Antigua Pet Travel guide: customs and lodging

Arrival in Guatemala: the immigration official barely glanced at our passports, stamped them and motioned onwards. One thing that was quite different to other countries, they scan your bags once again after you collect them- so after you are done with the passports, you are led to drop off the bags and that’s where you have to tell them that you are travelling with a live animal. An agriculture inspector came by, looked at the cat, asked for all the papers to make a photocopy of ( I was surprised to see he’d asked for not only the health certificate and the rabies, but also the note from the vet regarding additional shots administered-distemper and FVCP). I doubt he read any of them, but seemed pleased that I did have them. After this brief stop, we were free to go.

Getting from Guatemala City Airport to Antigua

As this was Sunday, shuttle buses to Antigua stop running at 7pm. The desk was closed and there were no shuttles outside. Taxi seemed like the only option, so I went ahead and started bartering. He started off at 45$, I said no way. He came down to 40$, I said too much. We agreed on 35$ as it was late and the road is long and curvy (which it was!). Zayah (my 8-yr old tabby) felt right at home on the rear-view mirror shelf and the driver was friendly.

However, it took him over 20 mins to find the hostel we were staying at. Antigua has a ton of hotels and hostels and B&B’s but none of them are well marked and none of the streets have names. It would’ve been useful to print a map with other hotels on it, to have any sort of reference points, but I relied solely on the taxi driver’s knowledge- a big mistake! Finally, he’d resorted to calling the hostel directly (who had been expecting us, as I did make them aware of our late arrival) and the owner came out to flag us down.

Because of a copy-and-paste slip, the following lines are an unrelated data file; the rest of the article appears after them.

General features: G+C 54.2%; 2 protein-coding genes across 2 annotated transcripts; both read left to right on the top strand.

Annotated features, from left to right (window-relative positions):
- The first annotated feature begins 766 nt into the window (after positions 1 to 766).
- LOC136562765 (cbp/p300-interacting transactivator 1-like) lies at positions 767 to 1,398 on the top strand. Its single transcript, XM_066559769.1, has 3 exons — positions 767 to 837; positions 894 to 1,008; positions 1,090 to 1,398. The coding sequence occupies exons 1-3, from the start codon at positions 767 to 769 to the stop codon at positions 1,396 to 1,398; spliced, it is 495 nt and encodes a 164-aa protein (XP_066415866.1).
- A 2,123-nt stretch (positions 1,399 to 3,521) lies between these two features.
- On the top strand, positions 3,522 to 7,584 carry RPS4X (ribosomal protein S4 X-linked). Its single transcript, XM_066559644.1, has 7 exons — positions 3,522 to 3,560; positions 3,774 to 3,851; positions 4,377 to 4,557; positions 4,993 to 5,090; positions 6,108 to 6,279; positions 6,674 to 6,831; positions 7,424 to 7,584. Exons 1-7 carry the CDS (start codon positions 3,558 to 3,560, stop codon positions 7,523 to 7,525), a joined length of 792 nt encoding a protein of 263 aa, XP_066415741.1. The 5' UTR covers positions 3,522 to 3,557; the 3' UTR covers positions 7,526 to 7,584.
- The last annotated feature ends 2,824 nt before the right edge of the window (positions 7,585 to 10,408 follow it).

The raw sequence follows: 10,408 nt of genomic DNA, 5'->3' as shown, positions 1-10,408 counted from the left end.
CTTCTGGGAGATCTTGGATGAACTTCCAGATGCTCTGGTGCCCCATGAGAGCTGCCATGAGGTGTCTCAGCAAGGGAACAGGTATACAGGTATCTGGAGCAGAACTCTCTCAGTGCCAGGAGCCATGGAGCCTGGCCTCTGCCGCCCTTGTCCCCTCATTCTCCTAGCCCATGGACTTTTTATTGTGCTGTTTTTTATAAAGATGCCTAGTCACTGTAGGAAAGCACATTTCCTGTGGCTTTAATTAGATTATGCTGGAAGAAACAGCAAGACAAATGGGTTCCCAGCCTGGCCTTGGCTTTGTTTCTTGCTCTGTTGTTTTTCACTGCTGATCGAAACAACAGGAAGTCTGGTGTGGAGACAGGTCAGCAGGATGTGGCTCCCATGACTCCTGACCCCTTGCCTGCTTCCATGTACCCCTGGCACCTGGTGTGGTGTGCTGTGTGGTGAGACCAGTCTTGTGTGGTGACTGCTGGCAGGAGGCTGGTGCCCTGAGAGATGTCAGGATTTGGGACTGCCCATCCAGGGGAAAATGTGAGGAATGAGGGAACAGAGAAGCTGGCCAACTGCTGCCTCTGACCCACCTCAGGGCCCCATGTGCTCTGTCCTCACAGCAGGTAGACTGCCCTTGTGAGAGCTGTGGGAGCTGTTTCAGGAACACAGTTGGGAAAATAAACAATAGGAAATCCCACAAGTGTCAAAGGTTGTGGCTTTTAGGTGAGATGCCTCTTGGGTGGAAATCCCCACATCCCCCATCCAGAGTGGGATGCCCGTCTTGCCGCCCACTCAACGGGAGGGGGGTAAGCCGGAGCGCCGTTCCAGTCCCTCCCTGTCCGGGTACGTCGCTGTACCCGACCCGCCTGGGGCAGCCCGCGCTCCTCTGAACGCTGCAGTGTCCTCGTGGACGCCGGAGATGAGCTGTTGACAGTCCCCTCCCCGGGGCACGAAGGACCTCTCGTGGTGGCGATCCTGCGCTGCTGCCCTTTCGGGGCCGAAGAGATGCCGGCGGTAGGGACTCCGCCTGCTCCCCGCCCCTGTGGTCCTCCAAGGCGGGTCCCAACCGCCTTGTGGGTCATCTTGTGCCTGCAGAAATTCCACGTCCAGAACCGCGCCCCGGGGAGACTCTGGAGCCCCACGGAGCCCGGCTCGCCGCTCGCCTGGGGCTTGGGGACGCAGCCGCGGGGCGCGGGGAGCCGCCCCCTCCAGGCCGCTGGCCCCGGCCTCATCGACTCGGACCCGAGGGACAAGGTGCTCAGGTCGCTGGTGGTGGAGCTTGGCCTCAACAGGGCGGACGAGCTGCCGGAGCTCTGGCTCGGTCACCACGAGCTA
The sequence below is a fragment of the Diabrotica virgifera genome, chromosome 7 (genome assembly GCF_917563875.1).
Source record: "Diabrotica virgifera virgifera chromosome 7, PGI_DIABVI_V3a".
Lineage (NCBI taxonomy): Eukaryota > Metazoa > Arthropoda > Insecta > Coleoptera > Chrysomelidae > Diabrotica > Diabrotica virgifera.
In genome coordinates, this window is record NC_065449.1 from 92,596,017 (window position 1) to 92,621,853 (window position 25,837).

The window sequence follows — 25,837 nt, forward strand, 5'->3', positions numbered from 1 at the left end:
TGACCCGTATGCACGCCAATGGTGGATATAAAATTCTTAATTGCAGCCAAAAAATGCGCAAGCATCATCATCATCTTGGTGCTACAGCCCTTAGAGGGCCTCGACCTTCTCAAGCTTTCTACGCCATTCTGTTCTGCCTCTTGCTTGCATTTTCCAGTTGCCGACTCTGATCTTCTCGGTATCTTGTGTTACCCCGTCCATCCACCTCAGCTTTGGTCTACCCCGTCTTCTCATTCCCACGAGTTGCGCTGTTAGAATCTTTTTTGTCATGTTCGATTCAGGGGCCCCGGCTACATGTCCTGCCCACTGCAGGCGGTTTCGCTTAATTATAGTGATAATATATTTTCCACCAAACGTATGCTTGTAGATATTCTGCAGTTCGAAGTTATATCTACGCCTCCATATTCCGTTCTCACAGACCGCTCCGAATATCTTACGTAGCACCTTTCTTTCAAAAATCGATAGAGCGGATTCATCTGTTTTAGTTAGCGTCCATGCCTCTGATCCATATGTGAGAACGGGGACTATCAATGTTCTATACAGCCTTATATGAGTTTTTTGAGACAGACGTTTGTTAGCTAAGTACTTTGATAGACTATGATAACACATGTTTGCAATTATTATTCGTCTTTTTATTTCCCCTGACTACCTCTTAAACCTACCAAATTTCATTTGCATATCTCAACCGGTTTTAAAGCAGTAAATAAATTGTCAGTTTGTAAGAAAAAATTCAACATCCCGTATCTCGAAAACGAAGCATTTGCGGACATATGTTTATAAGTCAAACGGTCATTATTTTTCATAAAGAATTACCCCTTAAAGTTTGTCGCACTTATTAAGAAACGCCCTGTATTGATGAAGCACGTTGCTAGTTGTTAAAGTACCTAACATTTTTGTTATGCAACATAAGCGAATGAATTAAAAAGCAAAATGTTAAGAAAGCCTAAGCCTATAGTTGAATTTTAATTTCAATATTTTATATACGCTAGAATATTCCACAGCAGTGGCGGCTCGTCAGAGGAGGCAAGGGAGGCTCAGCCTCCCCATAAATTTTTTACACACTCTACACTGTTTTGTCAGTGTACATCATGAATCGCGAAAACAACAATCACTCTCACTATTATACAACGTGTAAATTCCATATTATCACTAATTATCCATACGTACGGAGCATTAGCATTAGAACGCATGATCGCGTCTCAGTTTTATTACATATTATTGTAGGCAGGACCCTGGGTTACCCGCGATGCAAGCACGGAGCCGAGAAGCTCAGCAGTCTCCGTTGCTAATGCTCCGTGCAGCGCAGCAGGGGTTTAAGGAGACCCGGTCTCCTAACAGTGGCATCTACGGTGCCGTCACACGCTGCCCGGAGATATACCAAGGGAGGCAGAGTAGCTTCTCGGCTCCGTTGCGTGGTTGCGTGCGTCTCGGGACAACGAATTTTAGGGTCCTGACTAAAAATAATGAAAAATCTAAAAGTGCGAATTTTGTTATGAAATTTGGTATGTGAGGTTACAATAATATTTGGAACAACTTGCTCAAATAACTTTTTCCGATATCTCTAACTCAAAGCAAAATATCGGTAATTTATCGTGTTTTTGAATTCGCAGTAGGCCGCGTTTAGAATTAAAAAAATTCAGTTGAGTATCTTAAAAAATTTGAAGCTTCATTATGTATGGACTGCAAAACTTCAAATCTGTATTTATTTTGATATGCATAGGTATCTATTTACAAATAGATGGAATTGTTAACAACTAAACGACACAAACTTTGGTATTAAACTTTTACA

This was a little place I’d found on booking.com that was running a special of 20$/night, all taxes included. Best of all, because they have their own 2 dogs and 2 kittens, it was pet-friendly at an affordable 3$ per night extra. The room itself wasn’t much, but it was clean and Zayah had a choice of 5 beds to jump on-which she did, all night, every night.

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a small but cozy courtyard for the “kiddies” to play in and relax after a flight!

On places to stay
Antigua has a number of decent places to stay, ranging from budge to 3+ stars. The best are somewhere down the middle: anything within 3-4 blocks to the central park and the market are good areas, but try not to stay on the street facing the market (calle Santa Lucia)-the stench of sewage and rotten fruit can be overwhelming. Some hotels feature wonderful courtyards and rooftop patios. there are a number of pet-friendly hotels, however the additional pet fees have to be inquired about ahead of time (they like to be quite vague about it on the websites!). Your best bet would be to book a pet-friendly home stay via Airbnb and you can use the link on the right to receive credit on your first stay equivalent to one night!) -just make sure to check off “pet friendly” in the amenities search and ask if the owners mind that your pet uses the court/backyard. Plenty of old colonial homes have many green areas inside, which are perfect for your furry friend while you’re out and about exploring (don’t worry, Antigua isn’t that big-you can limit your exploration to 2-hr stints easily).

Good options are within 30-50$USD/night, some hotels might offer weekly discounts if contacted directly, however I feel that 3-4 days is plenty in a small town like Antigua. Though full of colonial charm and pretty churches, there really isn’t that much to do- just recover from the flight, eat some good food, have a fresh juice at Pitaya (or eat there all the time, if you’re on a raw or vegan diet, it’s the place to be!-nice vibe, good prices, free wi-fi-what else would a person need?), and then move on either to Tikal, Lago de Atitlan, or wherever else you fancy.

 

 

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